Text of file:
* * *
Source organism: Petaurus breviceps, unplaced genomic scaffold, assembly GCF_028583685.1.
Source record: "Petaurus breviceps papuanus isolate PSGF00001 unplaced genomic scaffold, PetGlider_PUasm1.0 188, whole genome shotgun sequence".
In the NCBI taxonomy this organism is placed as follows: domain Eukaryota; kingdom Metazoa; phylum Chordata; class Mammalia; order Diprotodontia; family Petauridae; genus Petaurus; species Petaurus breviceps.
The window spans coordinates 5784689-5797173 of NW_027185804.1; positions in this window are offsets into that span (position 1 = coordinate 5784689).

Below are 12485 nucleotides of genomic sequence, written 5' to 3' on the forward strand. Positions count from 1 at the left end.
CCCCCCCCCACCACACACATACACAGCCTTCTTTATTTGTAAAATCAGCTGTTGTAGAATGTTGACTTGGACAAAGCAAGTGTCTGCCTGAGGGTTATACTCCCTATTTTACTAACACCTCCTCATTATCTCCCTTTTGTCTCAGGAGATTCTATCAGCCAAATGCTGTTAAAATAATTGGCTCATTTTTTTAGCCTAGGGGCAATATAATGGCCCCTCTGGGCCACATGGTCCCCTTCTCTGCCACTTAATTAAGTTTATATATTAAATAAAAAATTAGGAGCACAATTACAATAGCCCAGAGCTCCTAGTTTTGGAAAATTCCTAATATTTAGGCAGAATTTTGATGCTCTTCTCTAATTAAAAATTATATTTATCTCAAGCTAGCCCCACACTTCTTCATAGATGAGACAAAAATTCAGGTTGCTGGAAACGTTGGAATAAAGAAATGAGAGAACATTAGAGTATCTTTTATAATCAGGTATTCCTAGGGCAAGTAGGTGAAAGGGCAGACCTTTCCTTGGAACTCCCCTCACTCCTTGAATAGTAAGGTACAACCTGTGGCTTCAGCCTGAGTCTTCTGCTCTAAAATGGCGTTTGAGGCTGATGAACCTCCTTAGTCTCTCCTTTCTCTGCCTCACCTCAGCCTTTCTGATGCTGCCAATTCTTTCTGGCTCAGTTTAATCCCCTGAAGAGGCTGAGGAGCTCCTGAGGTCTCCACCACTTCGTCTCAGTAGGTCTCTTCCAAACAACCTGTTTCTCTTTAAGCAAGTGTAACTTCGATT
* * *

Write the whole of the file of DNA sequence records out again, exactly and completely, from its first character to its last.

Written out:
Source organism: Petaurus breviceps, unplaced genomic scaffold, assembly GCF_028583685.1.
Source record: "Petaurus breviceps papuanus isolate PSGF00001 unplaced genomic scaffold, PetGlider_PUasm1.0 188, whole genome shotgun sequence".
In the NCBI taxonomy this organism is placed as follows: domain Eukaryota; kingdom Metazoa; phylum Chordata; class Mammalia; order Diprotodontia; family Petauridae; genus Petaurus; species Petaurus breviceps.
The window spans coordinates 5784689-5797173 of NW_027185804.1; positions in this window are offsets into that span (position 1 = coordinate 5784689).

Below are 12485 nucleotides of genomic sequence, written 5' to 3' on the forward strand. Positions count from 1 at the left end.
CCCCCCCCCACCACACACATACACAGCCTTCTTTATTTGTAAAATCAGCTGTTGTAGAATGTTGACTTGGACAAAGCAAGTGTCTGCCTGAGGGTTATACTCCCTATTTTACTAACACCTCCTCATTATCTCCCTTTTGTCTCAGGAGATTCTATCAGCCAAATGCTGTTAAAATAATTGGCTCATTTTTTTAGCCTAGGGGCAATATAATGGCCCCTCTGGGCCACATGGTCCCCTTCTCTGCCACTTAATTAAGTTTATATATTAAATAAAAAATTAGGAGCACAATTACAATAGCCCAGAGCTCCTAGTTTTGGAAAATTCCTAATATTTAGGCAGAATTTTGATGCTCTTCTCTAATTAAAAATTATATTTATCTCAAGCTAGCCCCACACTTCTTCATAGATGAGACAAAAATTCAGGTTGCTGGAAACGTTGGAATAAAGAAATGAGAGAACATTAGAGTATCTTTTATAATCAGGTATTCCTAGGGCAAGTAGGTGAAAGGGCAGACCTTTCCTTGGAACTCCCCTCACTCCTTGAATAGTAAGGTACAACCTGTGGCTTCAGCCTGAGTCTTCTGCTCTAAAATGGCGTTTGAGGCTGATGAACCTCCTTAGTCTCTCCTTTCTCTGCCTCACCTCAGCCTTTCTGATGCTGCCAATTCTTTCTGGCTCAGTTTAATCCCCTGAAGAGGCTGAGGAGCTCCTGAGGTCTCCACCACTTCGTCTCAGTAGGTCTCTTCCAAACAACCTGTTTCTCTTTAAGCAAGTGTAACTTCGATT